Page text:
Home Topics Bullying Children & Bullying

Children & Bullying

Quick Links

Topics that may interest you

Children & Bullying

When it comes to bullying, parents and other adults may be the last to know.

Bullying generally happens when adults aren’t around in the halls, at recess, and after school. And kids often don’t talk about it. Sometimes kids are afraid it will get worse if adults are involved, or they keep quiet thinking their parents will be disappointed because other kids don’t seem to like them. Or they think they might be blamed somehow. This makes it even more important for parents to pay attention to clues that a child might be a victim of bullying.

Warning signs

If you think your child might be experiencing bullying, these are the signs to watch for (adapted from a Department of State Health Services guide).

Your child exhibits the following signs:

  • Comes home with dirty, torn, or wet clothes or “loses” things without being able to explain what happened
  • Has unexplained bruises, cuts and scratches, or other injuries
  • Loses interest in school and gets poor grades
  • Does not bring friends home or visit with friends after school
  • Seems afraid or refuses to go to school
  • Takes an “illogical” route to school
  • Seems unhappy, downhearted, depressed or moody, or has sudden outbursts of anger
  • Eats poorly or complains of headaches or stomachaches
  • Sleeps poorly, cries out in his sleep or has nightmares
  • Asks for extra money (because a bully is demanding it)

Harmful effects

Headaches, stomachaches, loneliness, depression, suicide: from physical to emotional, short term to long term, bullying takes its toll. Kids who see or experience bullying certainly feel the impacts, and may even lash out with anger and violence. But research also shows that those who bully suffer consequences as well.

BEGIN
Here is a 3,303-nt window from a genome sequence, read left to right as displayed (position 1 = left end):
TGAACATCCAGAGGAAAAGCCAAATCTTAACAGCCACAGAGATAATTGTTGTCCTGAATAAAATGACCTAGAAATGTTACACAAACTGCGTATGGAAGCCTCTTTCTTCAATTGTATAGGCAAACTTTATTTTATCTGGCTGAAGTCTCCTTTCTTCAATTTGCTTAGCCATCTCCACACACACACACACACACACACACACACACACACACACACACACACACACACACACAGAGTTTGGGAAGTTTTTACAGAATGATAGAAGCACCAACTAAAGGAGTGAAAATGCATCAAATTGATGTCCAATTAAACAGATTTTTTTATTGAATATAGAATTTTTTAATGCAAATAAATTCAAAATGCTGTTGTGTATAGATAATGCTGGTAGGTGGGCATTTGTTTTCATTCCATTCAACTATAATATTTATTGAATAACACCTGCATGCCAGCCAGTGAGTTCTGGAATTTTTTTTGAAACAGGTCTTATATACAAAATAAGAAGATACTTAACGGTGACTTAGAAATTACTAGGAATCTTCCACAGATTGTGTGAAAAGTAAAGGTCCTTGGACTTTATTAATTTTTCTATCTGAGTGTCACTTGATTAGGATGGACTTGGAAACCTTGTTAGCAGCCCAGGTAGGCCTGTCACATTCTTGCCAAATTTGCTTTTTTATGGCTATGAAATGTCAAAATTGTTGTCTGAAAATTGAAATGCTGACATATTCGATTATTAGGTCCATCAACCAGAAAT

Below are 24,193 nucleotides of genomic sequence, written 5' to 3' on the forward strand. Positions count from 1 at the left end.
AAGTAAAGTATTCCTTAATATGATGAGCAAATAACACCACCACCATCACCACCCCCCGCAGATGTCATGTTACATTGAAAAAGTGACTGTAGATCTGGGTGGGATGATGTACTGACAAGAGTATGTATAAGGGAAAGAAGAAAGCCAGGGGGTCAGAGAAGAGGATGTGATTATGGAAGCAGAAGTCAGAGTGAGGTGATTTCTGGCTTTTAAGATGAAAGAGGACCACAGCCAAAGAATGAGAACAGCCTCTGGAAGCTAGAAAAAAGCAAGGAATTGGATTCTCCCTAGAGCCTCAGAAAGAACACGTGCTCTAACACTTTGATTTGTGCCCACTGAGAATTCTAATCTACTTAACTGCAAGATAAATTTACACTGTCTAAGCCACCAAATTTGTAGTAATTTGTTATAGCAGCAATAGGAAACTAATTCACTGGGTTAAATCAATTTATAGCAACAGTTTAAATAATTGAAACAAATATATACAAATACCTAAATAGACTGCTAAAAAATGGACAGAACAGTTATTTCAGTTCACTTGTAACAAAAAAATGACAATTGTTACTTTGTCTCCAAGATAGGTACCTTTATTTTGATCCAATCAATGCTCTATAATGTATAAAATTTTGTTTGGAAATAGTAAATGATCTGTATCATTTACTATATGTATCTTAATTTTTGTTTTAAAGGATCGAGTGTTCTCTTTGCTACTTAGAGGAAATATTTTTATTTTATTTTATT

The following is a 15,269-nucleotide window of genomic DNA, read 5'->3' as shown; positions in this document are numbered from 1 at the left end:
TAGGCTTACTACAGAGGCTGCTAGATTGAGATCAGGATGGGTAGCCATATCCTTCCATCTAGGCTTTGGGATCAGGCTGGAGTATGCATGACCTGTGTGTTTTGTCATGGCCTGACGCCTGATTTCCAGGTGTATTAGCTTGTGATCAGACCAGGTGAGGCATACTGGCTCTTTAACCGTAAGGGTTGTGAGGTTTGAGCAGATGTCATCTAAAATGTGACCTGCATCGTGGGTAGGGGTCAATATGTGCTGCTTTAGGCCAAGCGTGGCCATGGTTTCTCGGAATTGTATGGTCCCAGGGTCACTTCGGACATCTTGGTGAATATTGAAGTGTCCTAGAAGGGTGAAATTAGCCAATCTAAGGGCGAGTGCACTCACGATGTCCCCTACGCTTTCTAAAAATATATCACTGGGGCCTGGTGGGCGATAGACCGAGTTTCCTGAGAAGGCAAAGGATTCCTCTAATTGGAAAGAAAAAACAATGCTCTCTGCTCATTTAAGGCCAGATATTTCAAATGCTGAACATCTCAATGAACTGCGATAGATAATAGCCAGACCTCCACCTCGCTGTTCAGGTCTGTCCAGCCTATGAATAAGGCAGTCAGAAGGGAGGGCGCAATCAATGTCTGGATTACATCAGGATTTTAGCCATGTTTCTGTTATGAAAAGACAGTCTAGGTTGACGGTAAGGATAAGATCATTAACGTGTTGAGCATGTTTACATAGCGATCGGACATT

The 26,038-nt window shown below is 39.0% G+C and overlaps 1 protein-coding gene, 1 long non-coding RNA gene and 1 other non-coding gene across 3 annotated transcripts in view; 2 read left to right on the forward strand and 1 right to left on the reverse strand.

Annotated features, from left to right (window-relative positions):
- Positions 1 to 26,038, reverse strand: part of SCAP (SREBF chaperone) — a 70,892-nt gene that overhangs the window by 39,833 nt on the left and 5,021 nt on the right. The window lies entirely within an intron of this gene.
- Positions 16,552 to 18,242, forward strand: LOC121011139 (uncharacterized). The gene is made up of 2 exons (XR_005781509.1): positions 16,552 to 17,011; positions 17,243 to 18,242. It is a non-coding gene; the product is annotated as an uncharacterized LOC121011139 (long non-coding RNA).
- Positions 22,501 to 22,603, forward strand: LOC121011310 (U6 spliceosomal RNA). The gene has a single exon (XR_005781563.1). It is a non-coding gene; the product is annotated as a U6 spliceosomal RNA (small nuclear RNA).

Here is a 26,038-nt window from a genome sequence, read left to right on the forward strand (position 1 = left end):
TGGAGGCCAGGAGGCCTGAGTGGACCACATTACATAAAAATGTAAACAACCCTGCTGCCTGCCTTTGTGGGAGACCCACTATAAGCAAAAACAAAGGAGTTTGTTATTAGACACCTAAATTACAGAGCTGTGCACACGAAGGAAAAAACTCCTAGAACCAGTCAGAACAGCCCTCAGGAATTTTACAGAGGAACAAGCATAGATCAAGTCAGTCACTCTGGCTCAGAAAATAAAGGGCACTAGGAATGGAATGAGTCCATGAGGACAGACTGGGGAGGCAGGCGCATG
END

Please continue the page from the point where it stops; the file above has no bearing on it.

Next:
On bullies
Beyond harming others, children who bully are often harming themselves and their future potential. Communities also suffer. Children who bully without consequences have a greater chance of committing crimes as teenagers and into adulthood.

On victims
In addition to feeling lonely, depressed and bad about himself, a child or teenager who is being bullied might report being sick with headaches and stomachaches or other complaints. The sickness may be real, or a child might feel more comfortable saying he doesn’t feel well than reporting a bully.

School performance
When a child is worried about being hit, made fun of, or talked about behind her back, learning can take a backseat. From not paying attention in class to flatly refusing to go to school, children who experience bullying tend to have trouble keeping up and schoolwork and grades may suffer.

On witnesses
Standing by while a classmate gets taunted or joining in on the laughter at someone else’s expense is no picnic either. Who wants to be in school when it’s a place where you feel guilty for not helping a classmate or are wondering if you’ll be the next victim?

Connect With Us


Find Help

Locate mental health and well-being support organizations in your area.